Rev. Ben Strength
St. Patrick and Missions...
believing and acting on the words of Jesus
Happy Saint Patrick’s Day! It is amazing how many people who are not of Irish descent celebrate this Irish saint on March 17th. Saint Patrick was a very real person and an outstanding Christian missionary to the still pagan Irish in the 5th century A.D. Most of what is historical fact about Patrick can be summed up in a few sentences. Patrick was a Romano-British young man who was kidnapped from his father’s villa and carried to Ireland as a slave. He was enslaved for six years and then escaped from slavery and eventually returned to his family in Britain. Patrick had a vision which directed him to return to Ireland and to convert the Irish to Christianity. After a brief period of education on the continent of Europe he returned to Ireland and began his work. His missionary work in Ireland was very successful. Today Patrick is regarded as the patron saint of Ireland and March 17th, the date of his death, is celebrated in memory of this saint.
Patrick’s life is a tribute to the mysterious ways in which God works. The life of a 16-year-old Romano-British youth was abruptly transformed by kidnapping and enslavement. Patrick had been reared in a Christian home, but by his own admission he was not particularly interested in the faith. While he was an enslaved shepherd in Ireland he became interested in God and faith in Jesus Christ. After his escape from slavery he was called to return to the land of his enslavement to be a missionary and apostle of Christ. Part of the glory of his life was that he was not only able to forgive his enemies but that he was also willing to carry the message of forgiveness and mercy to them. How many of us would be willing to even forgive those who had treated us this badly? Would we be willing to return to our kidnappers and enslavers and preach the gospel of Christ so that they might be saved and have eternal life?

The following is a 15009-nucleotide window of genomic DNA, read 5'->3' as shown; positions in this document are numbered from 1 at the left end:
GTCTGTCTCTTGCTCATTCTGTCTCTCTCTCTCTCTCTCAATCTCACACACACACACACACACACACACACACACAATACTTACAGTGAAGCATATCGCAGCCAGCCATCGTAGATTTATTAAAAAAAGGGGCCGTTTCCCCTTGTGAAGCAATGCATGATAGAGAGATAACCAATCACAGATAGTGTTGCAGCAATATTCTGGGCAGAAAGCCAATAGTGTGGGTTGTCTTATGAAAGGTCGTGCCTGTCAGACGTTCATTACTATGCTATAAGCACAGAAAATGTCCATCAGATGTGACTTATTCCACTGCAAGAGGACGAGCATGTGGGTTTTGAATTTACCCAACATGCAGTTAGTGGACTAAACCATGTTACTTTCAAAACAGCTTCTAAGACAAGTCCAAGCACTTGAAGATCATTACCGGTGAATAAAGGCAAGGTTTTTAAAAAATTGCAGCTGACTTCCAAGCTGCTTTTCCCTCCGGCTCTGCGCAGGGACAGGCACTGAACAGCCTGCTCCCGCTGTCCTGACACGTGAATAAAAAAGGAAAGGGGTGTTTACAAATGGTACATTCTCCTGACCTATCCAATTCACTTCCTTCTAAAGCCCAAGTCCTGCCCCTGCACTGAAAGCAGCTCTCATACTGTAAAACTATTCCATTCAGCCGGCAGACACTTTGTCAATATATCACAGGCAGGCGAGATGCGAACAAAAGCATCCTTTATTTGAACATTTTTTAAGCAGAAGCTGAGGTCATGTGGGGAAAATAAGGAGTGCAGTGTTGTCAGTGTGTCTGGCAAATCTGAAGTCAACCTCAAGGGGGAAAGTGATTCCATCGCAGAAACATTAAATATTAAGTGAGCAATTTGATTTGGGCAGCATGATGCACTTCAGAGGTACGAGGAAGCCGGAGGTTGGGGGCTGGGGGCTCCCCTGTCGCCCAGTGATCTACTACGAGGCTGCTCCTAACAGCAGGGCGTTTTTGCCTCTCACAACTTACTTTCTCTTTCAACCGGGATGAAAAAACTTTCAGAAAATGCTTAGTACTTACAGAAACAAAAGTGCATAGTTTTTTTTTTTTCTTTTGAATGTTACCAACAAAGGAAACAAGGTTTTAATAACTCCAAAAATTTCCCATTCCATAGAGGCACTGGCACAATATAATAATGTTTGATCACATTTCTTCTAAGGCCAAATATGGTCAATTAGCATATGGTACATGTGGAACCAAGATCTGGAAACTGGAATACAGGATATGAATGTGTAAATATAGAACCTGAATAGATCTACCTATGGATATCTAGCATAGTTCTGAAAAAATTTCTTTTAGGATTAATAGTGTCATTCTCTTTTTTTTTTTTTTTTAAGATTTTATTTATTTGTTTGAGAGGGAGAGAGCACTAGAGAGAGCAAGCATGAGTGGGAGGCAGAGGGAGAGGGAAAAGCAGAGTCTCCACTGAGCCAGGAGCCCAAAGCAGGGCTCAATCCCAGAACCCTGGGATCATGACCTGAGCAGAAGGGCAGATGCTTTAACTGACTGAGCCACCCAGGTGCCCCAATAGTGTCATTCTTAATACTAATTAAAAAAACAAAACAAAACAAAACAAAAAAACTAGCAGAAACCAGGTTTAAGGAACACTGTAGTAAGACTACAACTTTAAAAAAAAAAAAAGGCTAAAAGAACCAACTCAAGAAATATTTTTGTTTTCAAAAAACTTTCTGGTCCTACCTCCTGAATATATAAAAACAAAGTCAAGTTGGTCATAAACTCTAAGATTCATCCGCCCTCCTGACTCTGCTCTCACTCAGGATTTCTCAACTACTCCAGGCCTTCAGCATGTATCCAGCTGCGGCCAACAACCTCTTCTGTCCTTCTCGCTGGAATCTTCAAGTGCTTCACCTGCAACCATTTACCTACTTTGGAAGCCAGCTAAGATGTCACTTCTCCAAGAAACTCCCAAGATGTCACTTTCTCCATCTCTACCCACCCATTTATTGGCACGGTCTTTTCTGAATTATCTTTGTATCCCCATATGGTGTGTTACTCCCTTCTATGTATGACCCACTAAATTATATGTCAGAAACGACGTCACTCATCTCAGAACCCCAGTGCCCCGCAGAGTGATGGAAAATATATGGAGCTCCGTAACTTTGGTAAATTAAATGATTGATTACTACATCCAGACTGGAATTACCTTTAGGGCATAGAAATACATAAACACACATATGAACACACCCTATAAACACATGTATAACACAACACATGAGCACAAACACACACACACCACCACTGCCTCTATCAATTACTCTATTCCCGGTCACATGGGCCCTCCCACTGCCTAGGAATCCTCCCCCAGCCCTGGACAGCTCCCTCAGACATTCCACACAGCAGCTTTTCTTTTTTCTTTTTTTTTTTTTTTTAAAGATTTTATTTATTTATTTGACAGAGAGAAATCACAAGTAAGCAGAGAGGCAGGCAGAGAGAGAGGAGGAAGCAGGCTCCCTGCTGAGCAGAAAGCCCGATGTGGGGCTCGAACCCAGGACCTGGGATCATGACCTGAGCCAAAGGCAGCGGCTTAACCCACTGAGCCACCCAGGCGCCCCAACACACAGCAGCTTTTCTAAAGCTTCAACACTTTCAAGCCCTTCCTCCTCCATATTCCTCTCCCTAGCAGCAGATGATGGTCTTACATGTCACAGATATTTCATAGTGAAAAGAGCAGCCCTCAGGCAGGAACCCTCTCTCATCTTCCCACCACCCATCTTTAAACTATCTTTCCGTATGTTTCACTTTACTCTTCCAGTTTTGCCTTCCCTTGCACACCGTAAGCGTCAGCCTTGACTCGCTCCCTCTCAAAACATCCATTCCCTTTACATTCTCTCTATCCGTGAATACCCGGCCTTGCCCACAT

During the season of Lent we focus on the forgiving and life-changing work that the Son of God did for the world, and for us. The work of Christ subjected him to rejection, suffering and death. Jesus understood fully what the ultimate price of God’s grace to us was, His own life, and he was willing to pay the price. Grace is freely given, but it was not cheaply purchased. In the words of an old hymn, “Jesus paid it all!”
Patrick was able to carry out his own mission because he believed and acted on the words of Jesus. “You have heard that it was said, ‘You shall love your neighbor and hate your enemy.’ But I say to you, love your enemies, bless those who curse you, do good to those who hate you, and pray for those who spitefully use you and persecute you, that you may be the sons of your Father in heaven; for He makes His sun rise on the evil and the good, and sends rain on the just and on the unjust. For if you love those who love you, what reward have you? Do not even the Publicans do the same?” (Matthew 5: 43-46a NKJV)
Please think, pray, meditate and act on the words of our Lord. If we live as Jesus intended for us to do our lives and the lives of those around us will be blessed. I hope to see you in church this Sunday!
Grace and Peace, Ben